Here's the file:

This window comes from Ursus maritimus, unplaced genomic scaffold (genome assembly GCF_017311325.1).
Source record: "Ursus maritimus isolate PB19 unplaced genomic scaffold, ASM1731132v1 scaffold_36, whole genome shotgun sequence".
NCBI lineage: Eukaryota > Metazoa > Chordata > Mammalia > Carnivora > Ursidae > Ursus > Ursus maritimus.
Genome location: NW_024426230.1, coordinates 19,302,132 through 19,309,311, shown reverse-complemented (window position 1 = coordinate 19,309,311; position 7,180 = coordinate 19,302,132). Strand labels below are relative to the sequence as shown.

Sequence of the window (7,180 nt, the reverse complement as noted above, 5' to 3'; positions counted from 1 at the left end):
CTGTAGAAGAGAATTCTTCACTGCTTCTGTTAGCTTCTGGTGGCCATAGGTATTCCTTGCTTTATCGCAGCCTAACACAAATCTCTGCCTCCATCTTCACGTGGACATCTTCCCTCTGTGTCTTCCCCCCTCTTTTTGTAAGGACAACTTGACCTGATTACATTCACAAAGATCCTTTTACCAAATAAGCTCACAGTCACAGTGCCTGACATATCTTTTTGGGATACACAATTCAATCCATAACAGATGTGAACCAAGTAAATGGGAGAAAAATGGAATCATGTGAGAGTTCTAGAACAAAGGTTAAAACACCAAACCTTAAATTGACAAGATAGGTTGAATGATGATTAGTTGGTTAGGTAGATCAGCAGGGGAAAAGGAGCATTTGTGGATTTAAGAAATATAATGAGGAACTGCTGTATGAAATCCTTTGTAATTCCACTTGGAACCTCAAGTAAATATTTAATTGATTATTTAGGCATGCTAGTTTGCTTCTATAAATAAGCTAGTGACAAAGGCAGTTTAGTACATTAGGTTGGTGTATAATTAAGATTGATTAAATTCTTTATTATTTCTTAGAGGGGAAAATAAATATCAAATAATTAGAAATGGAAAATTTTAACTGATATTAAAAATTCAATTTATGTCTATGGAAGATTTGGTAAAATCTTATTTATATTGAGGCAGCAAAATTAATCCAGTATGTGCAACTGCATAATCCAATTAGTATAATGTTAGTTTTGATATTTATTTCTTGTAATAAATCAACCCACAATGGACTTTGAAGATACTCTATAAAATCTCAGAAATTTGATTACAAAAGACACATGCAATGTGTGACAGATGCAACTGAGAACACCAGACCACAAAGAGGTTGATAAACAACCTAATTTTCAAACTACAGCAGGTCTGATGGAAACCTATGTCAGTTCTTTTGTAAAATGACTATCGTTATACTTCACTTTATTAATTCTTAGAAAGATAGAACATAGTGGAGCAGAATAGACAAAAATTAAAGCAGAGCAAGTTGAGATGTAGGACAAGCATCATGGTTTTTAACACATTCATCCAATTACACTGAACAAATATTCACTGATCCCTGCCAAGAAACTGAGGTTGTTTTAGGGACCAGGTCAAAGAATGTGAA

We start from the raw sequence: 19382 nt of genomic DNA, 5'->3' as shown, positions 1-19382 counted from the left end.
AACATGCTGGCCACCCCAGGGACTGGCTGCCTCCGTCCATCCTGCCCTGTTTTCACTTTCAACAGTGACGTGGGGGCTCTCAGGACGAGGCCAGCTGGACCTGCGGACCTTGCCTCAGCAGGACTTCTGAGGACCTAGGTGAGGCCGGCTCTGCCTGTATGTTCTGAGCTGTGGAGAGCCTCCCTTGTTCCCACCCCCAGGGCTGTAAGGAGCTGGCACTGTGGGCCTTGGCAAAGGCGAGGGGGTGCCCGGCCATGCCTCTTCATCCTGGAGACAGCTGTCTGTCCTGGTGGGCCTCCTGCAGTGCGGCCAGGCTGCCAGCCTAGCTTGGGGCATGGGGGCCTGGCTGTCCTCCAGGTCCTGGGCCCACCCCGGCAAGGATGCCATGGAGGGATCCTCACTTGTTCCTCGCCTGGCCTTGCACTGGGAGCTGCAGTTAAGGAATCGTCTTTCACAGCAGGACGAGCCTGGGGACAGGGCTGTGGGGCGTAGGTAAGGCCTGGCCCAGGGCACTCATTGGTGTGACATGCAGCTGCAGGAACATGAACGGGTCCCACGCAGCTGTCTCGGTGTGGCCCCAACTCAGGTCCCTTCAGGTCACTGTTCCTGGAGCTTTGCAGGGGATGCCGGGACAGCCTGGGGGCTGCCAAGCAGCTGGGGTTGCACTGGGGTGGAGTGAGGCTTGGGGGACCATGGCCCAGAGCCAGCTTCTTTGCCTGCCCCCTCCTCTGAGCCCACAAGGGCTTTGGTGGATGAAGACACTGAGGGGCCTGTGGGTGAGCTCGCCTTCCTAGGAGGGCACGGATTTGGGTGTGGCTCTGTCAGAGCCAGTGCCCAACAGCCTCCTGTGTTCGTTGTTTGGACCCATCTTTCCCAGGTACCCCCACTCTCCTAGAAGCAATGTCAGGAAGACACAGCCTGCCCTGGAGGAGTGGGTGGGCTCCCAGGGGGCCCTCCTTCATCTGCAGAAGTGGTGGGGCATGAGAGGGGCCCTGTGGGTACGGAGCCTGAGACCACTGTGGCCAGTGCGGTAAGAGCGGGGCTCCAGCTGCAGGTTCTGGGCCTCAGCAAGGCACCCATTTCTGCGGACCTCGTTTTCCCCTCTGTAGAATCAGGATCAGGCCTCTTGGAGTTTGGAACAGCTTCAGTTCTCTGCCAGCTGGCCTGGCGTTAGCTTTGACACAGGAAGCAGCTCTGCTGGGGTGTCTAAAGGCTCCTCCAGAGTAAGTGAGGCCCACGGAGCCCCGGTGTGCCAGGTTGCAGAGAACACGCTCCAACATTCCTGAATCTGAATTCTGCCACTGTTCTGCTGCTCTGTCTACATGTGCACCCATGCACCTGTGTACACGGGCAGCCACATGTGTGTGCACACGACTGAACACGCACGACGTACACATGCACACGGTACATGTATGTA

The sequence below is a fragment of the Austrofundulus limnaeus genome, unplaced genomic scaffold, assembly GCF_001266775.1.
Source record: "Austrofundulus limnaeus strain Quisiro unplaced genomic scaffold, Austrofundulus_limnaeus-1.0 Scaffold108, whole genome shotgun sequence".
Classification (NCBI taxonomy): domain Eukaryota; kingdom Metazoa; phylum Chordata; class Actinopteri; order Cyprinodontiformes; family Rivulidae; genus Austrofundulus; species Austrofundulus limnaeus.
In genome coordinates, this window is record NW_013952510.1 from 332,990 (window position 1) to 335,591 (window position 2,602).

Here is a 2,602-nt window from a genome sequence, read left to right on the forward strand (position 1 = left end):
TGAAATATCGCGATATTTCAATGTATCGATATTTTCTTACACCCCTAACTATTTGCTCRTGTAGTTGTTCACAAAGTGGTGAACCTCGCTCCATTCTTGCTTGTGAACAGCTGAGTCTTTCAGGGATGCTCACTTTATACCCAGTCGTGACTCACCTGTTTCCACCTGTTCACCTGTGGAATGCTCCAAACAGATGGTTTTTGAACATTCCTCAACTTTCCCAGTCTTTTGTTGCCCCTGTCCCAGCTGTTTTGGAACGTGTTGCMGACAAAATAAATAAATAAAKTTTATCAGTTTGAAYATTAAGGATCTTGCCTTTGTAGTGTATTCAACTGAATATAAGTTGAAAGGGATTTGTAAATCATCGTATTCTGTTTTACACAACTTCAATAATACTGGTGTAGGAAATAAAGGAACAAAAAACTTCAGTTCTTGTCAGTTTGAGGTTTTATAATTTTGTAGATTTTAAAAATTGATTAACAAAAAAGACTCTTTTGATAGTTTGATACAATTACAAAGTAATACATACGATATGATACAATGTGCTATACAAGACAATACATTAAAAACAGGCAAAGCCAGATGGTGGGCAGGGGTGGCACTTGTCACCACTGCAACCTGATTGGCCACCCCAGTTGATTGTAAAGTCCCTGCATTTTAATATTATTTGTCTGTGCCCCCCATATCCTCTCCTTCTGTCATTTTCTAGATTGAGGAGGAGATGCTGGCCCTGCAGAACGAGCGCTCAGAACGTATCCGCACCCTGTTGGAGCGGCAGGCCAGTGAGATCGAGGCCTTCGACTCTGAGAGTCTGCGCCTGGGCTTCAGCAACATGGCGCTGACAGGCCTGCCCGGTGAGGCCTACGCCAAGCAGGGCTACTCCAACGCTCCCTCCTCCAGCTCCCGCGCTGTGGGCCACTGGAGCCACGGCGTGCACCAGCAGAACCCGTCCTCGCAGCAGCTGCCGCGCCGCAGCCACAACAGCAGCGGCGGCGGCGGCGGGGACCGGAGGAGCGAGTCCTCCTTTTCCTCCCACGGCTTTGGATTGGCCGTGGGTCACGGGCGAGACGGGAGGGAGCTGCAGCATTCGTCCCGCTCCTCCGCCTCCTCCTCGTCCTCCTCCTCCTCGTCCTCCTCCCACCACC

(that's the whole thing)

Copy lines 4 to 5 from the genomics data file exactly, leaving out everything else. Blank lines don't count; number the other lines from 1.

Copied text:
Genome location: NW_024426230.1, coordinates 19,302,132 through 19,309,311, shown reverse-complemented (window position 1 = coordinate 19,309,311; position 7,180 = coordinate 19,302,132). Strand labels below are relative to the sequence as shown.

Sequence of the window (7,180 nt, the reverse complement as noted above, 5' to 3'; positions counted from 1 at the left end):